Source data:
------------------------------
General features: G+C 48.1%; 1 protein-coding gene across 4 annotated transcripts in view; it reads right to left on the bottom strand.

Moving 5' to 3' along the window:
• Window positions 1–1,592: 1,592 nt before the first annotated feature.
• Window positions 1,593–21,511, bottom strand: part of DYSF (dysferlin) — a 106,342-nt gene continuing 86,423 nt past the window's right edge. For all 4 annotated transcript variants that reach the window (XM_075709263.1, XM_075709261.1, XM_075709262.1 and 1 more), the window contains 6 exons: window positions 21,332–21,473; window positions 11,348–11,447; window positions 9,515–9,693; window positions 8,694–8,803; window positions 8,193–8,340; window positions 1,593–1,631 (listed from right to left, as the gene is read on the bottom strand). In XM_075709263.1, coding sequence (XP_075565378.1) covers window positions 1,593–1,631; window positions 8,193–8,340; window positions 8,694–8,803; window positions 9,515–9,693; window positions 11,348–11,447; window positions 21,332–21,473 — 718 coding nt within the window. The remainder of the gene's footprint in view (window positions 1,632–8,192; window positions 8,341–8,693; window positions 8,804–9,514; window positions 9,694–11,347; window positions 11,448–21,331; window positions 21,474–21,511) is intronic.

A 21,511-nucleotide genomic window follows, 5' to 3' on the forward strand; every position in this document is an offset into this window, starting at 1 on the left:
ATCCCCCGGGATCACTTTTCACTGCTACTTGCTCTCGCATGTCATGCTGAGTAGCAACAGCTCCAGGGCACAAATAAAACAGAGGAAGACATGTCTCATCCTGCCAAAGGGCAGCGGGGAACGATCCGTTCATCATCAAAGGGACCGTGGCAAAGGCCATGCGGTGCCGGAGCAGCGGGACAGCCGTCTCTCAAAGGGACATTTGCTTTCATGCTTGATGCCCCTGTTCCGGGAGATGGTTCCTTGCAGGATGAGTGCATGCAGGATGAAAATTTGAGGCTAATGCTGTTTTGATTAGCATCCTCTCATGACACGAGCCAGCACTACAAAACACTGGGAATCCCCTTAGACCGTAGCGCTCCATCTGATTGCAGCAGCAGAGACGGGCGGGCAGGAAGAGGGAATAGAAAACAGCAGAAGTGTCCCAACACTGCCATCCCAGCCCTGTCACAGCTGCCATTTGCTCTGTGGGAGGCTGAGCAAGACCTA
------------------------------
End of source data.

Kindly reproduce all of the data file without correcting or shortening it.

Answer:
General features: G+C 48.1%; 1 protein-coding gene across 4 annotated transcripts in view; it reads right to left on the bottom strand.

Moving 5' to 3' along the window:
• Window positions 1–1,592: 1,592 nt before the first annotated feature.
• Window positions 1,593–21,511, bottom strand: part of DYSF (dysferlin) — a 106,342-nt gene continuing 86,423 nt past the window's right edge. For all 4 annotated transcript variants that reach the window (XM_075709263.1, XM_075709261.1, XM_075709262.1 and 1 more), the window contains 6 exons: window positions 21,332–21,473; window positions 11,348–11,447; window positions 9,515–9,693; window positions 8,694–8,803; window positions 8,193–8,340; window positions 1,593–1,631 (listed from right to left, as the gene is read on the bottom strand). In XM_075709263.1, coding sequence (XP_075565378.1) covers window positions 1,593–1,631; window positions 8,193–8,340; window positions 8,694–8,803; window positions 9,515–9,693; window positions 11,348–11,447; window positions 21,332–21,473 — 718 coding nt within the window. The remainder of the gene's footprint in view (window positions 1,632–8,192; window positions 8,341–8,693; window positions 8,804–9,514; window positions 9,694–11,347; window positions 11,448–21,331; window positions 21,474–21,511) is intronic.

A 21,511-nucleotide genomic window follows, 5' to 3' on the forward strand; every position in this document is an offset into this window, starting at 1 on the left:
ATCCCCCGGGATCACTTTTCACTGCTACTTGCTCTCGCATGTCATGCTGAGTAGCAACAGCTCCAGGGCACAAATAAAACAGAGGAAGACATGTCTCATCCTGCCAAAGGGCAGCGGGGAACGATCCGTTCATCATCAAAGGGACCGTGGCAAAGGCCATGCGGTGCCGGAGCAGCGGGACAGCCGTCTCTCAAAGGGACATTTGCTTTCATGCTTGATGCCCCTGTTCCGGGAGATGGTTCCTTGCAGGATGAGTGCATGCAGGATGAAAATTTGAGGCTAATGCTGTTTTGATTAGCATCCTCTCATGACACGAGCCAGCACTACAAAACACTGGGAATCCCCTTAGACCGTAGCGCTCCATCTGATTGCAGCAGCAGAGACGGGCGGGCAGGAAGAGGGAATAGAAAACAGCAGAAGTGTCCCAACACTGCCATCCCAGCCCTGTCACAGCTGCCATTTGCTCTGTGGGAGGCTGAGCAAGACCTA